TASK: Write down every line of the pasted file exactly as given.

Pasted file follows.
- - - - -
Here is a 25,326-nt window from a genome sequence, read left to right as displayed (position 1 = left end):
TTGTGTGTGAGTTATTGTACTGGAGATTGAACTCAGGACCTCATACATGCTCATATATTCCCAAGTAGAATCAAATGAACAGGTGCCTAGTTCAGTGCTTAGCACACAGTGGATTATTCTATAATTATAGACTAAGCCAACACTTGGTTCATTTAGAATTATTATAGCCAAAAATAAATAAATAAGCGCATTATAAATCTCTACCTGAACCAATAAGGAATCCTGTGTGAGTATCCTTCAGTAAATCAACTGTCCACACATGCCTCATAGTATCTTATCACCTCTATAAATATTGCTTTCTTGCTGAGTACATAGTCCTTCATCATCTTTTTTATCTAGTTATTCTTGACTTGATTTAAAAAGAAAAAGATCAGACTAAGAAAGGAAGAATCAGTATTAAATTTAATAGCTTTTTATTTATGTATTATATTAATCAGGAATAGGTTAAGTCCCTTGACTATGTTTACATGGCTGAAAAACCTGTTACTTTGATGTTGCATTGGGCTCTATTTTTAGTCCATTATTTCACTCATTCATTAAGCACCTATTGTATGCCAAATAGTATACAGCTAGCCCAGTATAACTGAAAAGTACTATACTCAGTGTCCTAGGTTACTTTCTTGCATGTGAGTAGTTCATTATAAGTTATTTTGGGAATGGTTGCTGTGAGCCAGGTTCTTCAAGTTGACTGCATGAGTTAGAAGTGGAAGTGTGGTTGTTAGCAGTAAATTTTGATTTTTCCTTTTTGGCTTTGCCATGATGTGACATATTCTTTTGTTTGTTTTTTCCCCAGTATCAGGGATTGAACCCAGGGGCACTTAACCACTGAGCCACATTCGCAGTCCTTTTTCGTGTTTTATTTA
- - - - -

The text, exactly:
Here is a 25,326-nt window from a genome sequence, read left to right as displayed (position 1 = left end):
TTGTGTGTGAGTTATTGTACTGGAGATTGAACTCAGGACCTCATACATGCTCATATATTCCCAAGTAGAATCAAATGAACAGGTGCCTAGTTCAGTGCTTAGCACACAGTGGATTATTCTATAATTATAGACTAAGCCAACACTTGGTTCATTTAGAATTATTATAGCCAAAAATAAATAAATAAGCGCATTATAAATCTCTACCTGAACCAATAAGGAATCCTGTGTGAGTATCCTTCAGTAAATCAACTGTCCACACATGCCTCATAGTATCTTATCACCTCTATAAATATTGCTTTCTTGCTGAGTACATAGTCCTTCATCATCTTTTTTATCTAGTTATTCTTGACTTGATTTAAAAAGAAAAAGATCAGACTAAGAAAGGAAGAATCAGTATTAAATTTAATAGCTTTTTATTTATGTATTATATTAATCAGGAATAGGTTAAGTCCCTTGACTATGTTTACATGGCTGAAAAACCTGTTACTTTGATGTTGCATTGGGCTCTATTTTTAGTCCATTATTTCACTCATTCATTAAGCACCTATTGTATGCCAAATAGTATACAGCTAGCCCAGTATAACTGAAAAGTACTATACTCAGTGTCCTAGGTTACTTTCTTGCATGTGAGTAGTTCATTATAAGTTATTTTGGGAATGGTTGCTGTGAGCCAGGTTCTTCAAGTTGACTGCATGAGTTAGAAGTGGAAGTGTGGTTGTTAGCAGTAAATTTTGATTTTTCCTTTTTGGCTTTGCCATGATGTGACATATTCTTTTGTTTGTTTTTTCCCCAGTATCAGGGATTGAACCCAGGGGCACTTAACCACTGAGCCACATTCGCAGTCCTTTTTCGTGTTTTATTTA